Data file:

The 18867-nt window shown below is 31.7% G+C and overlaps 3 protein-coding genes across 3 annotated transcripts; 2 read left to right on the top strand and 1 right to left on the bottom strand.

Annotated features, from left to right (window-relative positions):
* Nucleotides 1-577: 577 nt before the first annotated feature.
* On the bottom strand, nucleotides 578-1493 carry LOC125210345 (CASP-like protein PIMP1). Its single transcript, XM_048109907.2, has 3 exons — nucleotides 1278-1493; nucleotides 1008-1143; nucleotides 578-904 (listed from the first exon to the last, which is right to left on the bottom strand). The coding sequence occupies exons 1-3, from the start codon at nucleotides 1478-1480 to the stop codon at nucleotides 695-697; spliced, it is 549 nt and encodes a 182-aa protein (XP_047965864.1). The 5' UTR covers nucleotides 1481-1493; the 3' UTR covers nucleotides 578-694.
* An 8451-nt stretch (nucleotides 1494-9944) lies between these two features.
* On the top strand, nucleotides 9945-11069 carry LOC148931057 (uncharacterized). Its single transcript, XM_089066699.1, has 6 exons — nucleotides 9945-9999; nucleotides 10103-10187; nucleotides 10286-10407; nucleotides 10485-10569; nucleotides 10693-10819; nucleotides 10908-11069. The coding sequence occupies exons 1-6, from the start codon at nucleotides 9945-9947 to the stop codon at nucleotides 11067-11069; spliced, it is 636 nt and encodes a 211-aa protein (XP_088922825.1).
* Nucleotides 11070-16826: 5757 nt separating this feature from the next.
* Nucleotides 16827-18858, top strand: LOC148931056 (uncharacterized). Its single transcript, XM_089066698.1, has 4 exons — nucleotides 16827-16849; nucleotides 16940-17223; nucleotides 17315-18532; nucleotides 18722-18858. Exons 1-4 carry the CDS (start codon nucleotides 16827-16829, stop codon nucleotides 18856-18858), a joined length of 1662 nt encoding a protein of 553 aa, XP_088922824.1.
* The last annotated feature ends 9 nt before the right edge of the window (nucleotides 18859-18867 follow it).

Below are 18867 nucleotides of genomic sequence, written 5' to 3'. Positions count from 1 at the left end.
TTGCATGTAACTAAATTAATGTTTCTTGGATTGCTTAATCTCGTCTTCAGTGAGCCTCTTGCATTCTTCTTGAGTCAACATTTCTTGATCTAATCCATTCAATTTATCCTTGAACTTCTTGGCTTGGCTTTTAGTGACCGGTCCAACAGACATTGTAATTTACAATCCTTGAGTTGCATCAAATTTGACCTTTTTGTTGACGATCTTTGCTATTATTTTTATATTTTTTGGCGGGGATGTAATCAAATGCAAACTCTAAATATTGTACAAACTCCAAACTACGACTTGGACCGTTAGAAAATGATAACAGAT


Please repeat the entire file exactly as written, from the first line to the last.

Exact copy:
The 18867-nt window shown below is 31.7% G+C and overlaps 3 protein-coding genes across 3 annotated transcripts; 2 read left to right on the top strand and 1 right to left on the bottom strand.

Annotated features, from left to right (window-relative positions):
* Nucleotides 1-577: 577 nt before the first annotated feature.
* On the bottom strand, nucleotides 578-1493 carry LOC125210345 (CASP-like protein PIMP1). Its single transcript, XM_048109907.2, has 3 exons — nucleotides 1278-1493; nucleotides 1008-1143; nucleotides 578-904 (listed from the first exon to the last, which is right to left on the bottom strand). The coding sequence occupies exons 1-3, from the start codon at nucleotides 1478-1480 to the stop codon at nucleotides 695-697; spliced, it is 549 nt and encodes a 182-aa protein (XP_047965864.1). The 5' UTR covers nucleotides 1481-1493; the 3' UTR covers nucleotides 578-694.
* An 8451-nt stretch (nucleotides 1494-9944) lies between these two features.
* On the top strand, nucleotides 9945-11069 carry LOC148931057 (uncharacterized). Its single transcript, XM_089066699.1, has 6 exons — nucleotides 9945-9999; nucleotides 10103-10187; nucleotides 10286-10407; nucleotides 10485-10569; nucleotides 10693-10819; nucleotides 10908-11069. The coding sequence occupies exons 1-6, from the start codon at nucleotides 9945-9947 to the stop codon at nucleotides 11067-11069; spliced, it is 636 nt and encodes a 211-aa protein (XP_088922825.1).
* Nucleotides 11070-16826: 5757 nt separating this feature from the next.
* Nucleotides 16827-18858, top strand: LOC148931056 (uncharacterized). Its single transcript, XM_089066698.1, has 4 exons — nucleotides 16827-16849; nucleotides 16940-17223; nucleotides 17315-18532; nucleotides 18722-18858. Exons 1-4 carry the CDS (start codon nucleotides 16827-16829, stop codon nucleotides 18856-18858), a joined length of 1662 nt encoding a protein of 553 aa, XP_088922824.1.
* The last annotated feature ends 9 nt before the right edge of the window (nucleotides 18859-18867 follow it).

Below are 18867 nucleotides of genomic sequence, written 5' to 3'. Positions count from 1 at the left end.
TTGCATGTAACTAAATTAATGTTTCTTGGATTGCTTAATCTCGTCTTCAGTGAGCCTCTTGCATTCTTCTTGAGTCAACATTTCTTGATCTAATCCATTCAATTTATCCTTGAACTTCTTGGCTTGGCTTTTAGTGACCGGTCCAACAGACATTGTAATTTACAATCCTTGAGTTGCATCAAATTTGACCTTTTTGTTGACGATCTTTGCTATTATTTTTATATTTTTTGGCGGGGATGTAATCAAATGCAAACTCTAAATATTGTACAAACTCCAAACTACGACTTGGACCGTTAGAAAATGATAACAGAT